The insurance linked securities (ILS) market grew to $93 billion in 2018, up from $88 billion during the prior year, according to an ILS Market Update from Willis Re. Despite multiple smaller catastrophic events in 2018 and a meaningful series of catastrophes in 2017, the market remained strong. However, at the start of 2019, ILS capacity was down due to participants having paid out on 2018 claims and the flight of opportunistic investors from the market. The first quarter of this year has been rather “wait and see” as investors anticipate what might happen in 2019 in terms of catastrophe activity. So where does the nascent UK ILS market sit in this bigger picture?
The UK's ILS regulations came into force on December 08, 2017, and was the culmination of a commitment by the government first announced in its 2015 budget. It was seen as a positive addition to the London Market’s reinsurance offering at a time when global reinsurance premiums flowing into London were declining (London Matters report 2017). The ability to transact in London also brings with it a certain amount of credibility and legitimacy to ILS and it creates opportunities for those investors who currently find it hard to access an ILS product in the traditional offshore jurisdiction.
Getting off the mark
Within two weeks of the new law being passed in December 2017, the first ILS authorisation was agreed - a sidecar vehicle to support the property portfolio of a Lloyd’s syndicate which went on risk from January 01, 2018. This vehicle falls into the category of property catastrophe risk that marked the beginning of the ILS market in offshore locations.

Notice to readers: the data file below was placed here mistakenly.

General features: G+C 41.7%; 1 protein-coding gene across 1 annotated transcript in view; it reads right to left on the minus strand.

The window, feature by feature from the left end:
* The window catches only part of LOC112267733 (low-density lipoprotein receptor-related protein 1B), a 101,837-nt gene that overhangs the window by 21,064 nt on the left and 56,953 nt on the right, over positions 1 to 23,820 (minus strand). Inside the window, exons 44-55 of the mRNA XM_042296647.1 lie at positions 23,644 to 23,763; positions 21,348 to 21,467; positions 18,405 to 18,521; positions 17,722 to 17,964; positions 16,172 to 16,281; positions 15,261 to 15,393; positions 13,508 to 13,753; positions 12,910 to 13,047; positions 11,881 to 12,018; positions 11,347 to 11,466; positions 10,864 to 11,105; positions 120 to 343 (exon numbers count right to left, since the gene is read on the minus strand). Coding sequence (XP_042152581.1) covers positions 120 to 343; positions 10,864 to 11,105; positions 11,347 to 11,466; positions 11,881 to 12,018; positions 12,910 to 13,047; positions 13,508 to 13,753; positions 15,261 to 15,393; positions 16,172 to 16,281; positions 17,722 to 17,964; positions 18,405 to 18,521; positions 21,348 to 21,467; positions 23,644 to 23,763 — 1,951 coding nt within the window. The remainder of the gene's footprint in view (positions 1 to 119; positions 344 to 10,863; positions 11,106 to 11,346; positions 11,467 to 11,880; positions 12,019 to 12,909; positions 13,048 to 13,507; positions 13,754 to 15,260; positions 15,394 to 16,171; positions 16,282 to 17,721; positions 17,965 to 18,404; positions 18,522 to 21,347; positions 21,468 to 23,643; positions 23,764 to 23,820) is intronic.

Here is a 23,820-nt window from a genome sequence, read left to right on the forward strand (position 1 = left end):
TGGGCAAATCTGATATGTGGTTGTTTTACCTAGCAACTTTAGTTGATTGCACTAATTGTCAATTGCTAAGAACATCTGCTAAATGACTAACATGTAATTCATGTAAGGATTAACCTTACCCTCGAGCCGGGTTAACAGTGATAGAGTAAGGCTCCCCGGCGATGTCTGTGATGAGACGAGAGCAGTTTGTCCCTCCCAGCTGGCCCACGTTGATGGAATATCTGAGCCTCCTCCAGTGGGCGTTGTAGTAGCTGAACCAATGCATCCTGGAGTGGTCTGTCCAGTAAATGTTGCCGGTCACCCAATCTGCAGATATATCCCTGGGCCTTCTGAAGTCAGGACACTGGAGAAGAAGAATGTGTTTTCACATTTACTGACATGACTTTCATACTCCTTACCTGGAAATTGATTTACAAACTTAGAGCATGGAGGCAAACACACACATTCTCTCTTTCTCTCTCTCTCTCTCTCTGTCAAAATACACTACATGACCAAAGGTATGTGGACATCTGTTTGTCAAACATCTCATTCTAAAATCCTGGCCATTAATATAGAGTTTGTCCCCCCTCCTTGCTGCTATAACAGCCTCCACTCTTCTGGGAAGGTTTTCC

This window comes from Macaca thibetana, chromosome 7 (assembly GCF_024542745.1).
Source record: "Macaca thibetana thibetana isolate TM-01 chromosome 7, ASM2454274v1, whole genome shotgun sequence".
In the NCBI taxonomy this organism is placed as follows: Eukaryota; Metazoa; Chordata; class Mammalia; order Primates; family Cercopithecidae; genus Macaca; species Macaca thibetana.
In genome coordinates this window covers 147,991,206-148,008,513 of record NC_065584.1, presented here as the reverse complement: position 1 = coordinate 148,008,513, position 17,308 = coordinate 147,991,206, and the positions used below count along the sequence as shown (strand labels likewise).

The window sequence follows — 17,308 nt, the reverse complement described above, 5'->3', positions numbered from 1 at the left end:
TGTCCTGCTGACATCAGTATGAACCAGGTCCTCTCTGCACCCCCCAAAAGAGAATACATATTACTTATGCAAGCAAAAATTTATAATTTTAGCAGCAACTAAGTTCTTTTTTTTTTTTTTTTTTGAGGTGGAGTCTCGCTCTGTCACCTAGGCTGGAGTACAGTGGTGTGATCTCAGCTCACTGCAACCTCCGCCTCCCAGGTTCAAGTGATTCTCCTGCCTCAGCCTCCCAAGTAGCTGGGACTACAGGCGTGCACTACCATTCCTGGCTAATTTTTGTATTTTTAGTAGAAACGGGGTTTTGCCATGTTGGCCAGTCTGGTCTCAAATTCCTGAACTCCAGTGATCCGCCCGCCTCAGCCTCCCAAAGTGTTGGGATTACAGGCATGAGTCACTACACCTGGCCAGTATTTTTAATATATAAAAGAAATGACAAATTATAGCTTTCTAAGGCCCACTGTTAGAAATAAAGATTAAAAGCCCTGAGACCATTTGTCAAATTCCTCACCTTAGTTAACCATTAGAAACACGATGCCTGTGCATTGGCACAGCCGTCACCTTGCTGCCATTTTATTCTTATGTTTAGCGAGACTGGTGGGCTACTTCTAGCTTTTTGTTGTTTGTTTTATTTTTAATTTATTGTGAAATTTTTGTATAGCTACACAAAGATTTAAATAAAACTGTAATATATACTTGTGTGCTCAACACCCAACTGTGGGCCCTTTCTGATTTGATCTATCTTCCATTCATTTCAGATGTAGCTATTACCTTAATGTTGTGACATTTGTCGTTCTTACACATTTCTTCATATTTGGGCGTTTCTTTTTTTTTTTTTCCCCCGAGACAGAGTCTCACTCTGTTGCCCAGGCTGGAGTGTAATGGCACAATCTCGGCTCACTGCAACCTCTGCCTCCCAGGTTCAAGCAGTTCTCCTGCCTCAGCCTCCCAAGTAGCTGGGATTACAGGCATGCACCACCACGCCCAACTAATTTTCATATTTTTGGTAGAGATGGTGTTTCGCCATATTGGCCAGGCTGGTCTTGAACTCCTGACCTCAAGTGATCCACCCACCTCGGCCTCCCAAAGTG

2018 was perhaps quieter in terms of activity than some would have liked, but that, realistically, was the most likely outcome as the regulator became comfortable with the process by getting a few key deals under its belt. At the end of 2018, the PRA asked for industry feedback on the application process. We were delighted to hear this since speed-to-market is key if London is to genuinely compete with the established ILS markets, and the efficiency of regulatory approval is a vital component in that process.
It would certainly be encouraging if, as part of the review process, the Government and PRA reconsidered their position on the creation of a regulated role of “Insurance Risk Manager” as a way of removing some of the regulatory burden from the PRA. This was something that was suggested during the original consultation process as a way of speeding up authorisations and one that the industry still firmly believes has real value. Hopefully the PRA will listen carefully to industry feedback and will identify areas where enhancements can be made and where there can be a streamlining of the process.
Growing the cake
However, what was clear from the outset was that if London is to become a world leading ILS market, we needed to bring something new and not simply be another jurisdiction for collateralising property catastrophe risks. We must become a leading innovator in the development of ILS vehicles to successfully participate in this burgeoning form of risk migration.
So, it was terrific news that in early 2019, the UK broke new ground with the first-ever ILS contract to cover terrorism risk exclusively. This differentiated London from other ILS markets across the world and opens the door to further innovation and opportunities for the UK to find its niche. Cyber, terrorism and political risk are all lines of business that are written on an unrivalled scale in the London market and it is ideally positioned to develop ILS coverages for these. In addition, we have significant expertise in new technologies and modelling techniques to help quantify and price them.
Size of the prize
If we are to find our niche and continue to innovate in this space, we need an environment and authorisation process that enables us to do so. There are so many opportunities for us to become a force to be reckoned with and to build on the deals that have already been completed in the market. The size of the prize is enormous. To put it into perspective, there have been four deals completed in the UK representing about £1 billion of capacity out of the total £88 billion mentioned earlier. The interesting question is how the UK now develops the ‘scale & scope’ for risk transfer into the capital markets and will Lloyd’s will embrace ILS in its future plans?